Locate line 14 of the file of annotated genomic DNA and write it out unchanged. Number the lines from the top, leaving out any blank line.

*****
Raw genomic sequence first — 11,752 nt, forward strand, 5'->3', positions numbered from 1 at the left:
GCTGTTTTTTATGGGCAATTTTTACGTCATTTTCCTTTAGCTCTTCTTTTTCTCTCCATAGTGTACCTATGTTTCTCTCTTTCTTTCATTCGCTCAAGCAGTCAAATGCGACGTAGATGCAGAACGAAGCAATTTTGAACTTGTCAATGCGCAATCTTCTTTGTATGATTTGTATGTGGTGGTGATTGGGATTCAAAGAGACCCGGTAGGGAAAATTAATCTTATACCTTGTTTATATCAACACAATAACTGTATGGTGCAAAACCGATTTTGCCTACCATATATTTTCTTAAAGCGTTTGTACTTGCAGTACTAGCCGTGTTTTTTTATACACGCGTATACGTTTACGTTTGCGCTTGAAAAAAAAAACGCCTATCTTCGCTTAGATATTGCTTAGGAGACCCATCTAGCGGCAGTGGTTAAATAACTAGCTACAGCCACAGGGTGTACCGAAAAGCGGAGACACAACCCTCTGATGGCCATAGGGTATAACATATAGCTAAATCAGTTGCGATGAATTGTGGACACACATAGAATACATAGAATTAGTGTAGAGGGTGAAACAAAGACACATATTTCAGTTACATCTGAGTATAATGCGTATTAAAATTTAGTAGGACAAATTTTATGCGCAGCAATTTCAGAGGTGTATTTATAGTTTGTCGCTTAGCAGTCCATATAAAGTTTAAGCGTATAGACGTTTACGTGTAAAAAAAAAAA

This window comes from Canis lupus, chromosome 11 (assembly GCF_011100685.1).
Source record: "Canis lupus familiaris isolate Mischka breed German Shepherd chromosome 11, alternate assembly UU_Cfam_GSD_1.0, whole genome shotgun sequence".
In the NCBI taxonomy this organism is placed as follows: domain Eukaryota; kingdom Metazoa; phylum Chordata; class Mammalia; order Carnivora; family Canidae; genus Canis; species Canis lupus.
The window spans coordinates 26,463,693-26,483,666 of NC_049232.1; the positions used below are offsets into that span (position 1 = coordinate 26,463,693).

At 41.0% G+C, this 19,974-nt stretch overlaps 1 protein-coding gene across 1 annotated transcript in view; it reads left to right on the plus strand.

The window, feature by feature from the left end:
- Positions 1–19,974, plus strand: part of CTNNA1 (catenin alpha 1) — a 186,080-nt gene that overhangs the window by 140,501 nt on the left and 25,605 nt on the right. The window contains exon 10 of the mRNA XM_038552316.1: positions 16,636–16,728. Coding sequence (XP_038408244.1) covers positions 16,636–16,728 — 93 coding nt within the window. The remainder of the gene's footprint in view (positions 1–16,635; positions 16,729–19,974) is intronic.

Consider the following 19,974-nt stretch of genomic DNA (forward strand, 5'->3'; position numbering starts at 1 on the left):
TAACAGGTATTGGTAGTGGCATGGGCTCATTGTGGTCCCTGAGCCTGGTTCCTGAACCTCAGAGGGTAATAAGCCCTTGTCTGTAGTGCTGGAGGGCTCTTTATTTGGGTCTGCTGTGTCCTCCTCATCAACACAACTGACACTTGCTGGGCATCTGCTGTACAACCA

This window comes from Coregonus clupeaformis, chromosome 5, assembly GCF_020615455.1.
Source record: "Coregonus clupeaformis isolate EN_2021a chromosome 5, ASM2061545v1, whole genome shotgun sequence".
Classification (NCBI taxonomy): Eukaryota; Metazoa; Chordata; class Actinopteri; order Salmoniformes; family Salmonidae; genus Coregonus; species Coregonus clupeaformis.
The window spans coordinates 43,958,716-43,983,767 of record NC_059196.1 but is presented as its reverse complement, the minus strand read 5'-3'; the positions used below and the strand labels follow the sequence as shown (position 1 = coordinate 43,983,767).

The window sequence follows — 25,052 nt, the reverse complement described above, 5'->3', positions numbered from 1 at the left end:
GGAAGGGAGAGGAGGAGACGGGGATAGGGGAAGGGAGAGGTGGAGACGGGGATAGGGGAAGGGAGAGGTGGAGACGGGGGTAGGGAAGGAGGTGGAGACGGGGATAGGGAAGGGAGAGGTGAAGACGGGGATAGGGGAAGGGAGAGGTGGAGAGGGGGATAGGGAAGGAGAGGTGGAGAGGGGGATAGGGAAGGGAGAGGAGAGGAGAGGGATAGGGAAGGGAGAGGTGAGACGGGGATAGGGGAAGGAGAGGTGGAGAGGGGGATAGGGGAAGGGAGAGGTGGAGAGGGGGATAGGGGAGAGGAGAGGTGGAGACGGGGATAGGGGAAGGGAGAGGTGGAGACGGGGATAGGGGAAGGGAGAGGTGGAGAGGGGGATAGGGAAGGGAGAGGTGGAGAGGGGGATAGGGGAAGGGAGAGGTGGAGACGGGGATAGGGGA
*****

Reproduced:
Classification (NCBI taxonomy): Eukaryota; Metazoa; Chordata; class Actinopteri; order Salmoniformes; family Salmonidae; genus Coregonus; species Coregonus clupeaformis.